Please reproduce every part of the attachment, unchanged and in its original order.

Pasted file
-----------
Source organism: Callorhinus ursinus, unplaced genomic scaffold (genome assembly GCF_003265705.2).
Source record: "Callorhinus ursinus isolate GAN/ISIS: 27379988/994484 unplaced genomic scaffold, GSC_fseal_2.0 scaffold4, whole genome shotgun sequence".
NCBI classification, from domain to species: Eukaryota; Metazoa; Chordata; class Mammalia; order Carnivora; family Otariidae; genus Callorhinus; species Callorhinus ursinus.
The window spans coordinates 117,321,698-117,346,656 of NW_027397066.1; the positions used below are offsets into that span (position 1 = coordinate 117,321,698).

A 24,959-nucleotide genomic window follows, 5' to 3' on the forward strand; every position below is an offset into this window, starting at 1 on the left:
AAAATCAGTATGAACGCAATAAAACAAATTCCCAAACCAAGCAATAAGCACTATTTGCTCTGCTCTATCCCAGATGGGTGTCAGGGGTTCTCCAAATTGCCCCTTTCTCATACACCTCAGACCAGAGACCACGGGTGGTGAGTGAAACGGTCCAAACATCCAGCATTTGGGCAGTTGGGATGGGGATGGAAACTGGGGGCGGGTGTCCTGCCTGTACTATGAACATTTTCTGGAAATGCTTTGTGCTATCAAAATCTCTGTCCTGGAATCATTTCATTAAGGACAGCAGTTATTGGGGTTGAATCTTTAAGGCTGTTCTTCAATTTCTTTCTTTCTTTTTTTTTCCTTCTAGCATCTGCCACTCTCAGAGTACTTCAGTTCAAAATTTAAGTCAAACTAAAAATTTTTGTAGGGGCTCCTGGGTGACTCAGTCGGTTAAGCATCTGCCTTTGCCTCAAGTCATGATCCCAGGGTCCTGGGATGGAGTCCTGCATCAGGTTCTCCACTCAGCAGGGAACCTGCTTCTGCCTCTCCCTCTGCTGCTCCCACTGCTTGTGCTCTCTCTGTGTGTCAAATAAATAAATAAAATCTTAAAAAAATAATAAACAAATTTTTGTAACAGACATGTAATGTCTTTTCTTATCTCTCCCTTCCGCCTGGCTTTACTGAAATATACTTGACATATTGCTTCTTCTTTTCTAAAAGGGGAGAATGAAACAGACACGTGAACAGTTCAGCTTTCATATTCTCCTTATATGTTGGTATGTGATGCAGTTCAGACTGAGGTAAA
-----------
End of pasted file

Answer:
Source organism: Callorhinus ursinus, unplaced genomic scaffold (genome assembly GCF_003265705.2).
Source record: "Callorhinus ursinus isolate GAN/ISIS: 27379988/994484 unplaced genomic scaffold, GSC_fseal_2.0 scaffold4, whole genome shotgun sequence".
NCBI classification, from domain to species: Eukaryota; Metazoa; Chordata; class Mammalia; order Carnivora; family Otariidae; genus Callorhinus; species Callorhinus ursinus.
The window spans coordinates 117,321,698-117,346,656 of NW_027397066.1; the positions used below are offsets into that span (position 1 = coordinate 117,321,698).

A 24,959-nucleotide genomic window follows, 5' to 3' on the forward strand; every position below is an offset into this window, starting at 1 on the left:
AAAATCAGTATGAACGCAATAAAACAAATTCCCAAACCAAGCAATAAGCACTATTTGCTCTGCTCTATCCCAGATGGGTGTCAGGGGTTCTCCAAATTGCCCCTTTCTCATACACCTCAGACCAGAGACCACGGGTGGTGAGTGAAACGGTCCAAACATCCAGCATTTGGGCAGTTGGGATGGGGATGGAAACTGGGGGCGGGTGTCCTGCCTGTACTATGAACATTTTCTGGAAATGCTTTGTGCTATCAAAATCTCTGTCCTGGAATCATTTCATTAAGGACAGCAGTTATTGGGGTTGAATCTTTAAGGCTGTTCTTCAATTTCTTTCTTTCTTTTTTTTTCCTTCTAGCATCTGCCACTCTCAGAGTACTTCAGTTCAAAATTTAAGTCAAACTAAAAATTTTTGTAGGGGCTCCTGGGTGACTCAGTCGGTTAAGCATCTGCCTTTGCCTCAAGTCATGATCCCAGGGTCCTGGGATGGAGTCCTGCATCAGGTTCTCCACTCAGCAGGGAACCTGCTTCTGCCTCTCCCTCTGCTGCTCCCACTGCTTGTGCTCTCTCTGTGTGTCAAATAAATAAATAAAATCTTAAAAAAATAATAAACAAATTTTTGTAACAGACATGTAATGTCTTTTCTTATCTCTCCCTTCCGCCTGGCTTTACTGAAATATACTTGACATATTGCTTCTTCTTTTCTAAAAGGGGAGAATGAAACAGACACGTGAACAGTTCAGCTTTCATATTCTCCTTATATGTTGGTATGTGATGCAGTTCAGACTGAGGTAAA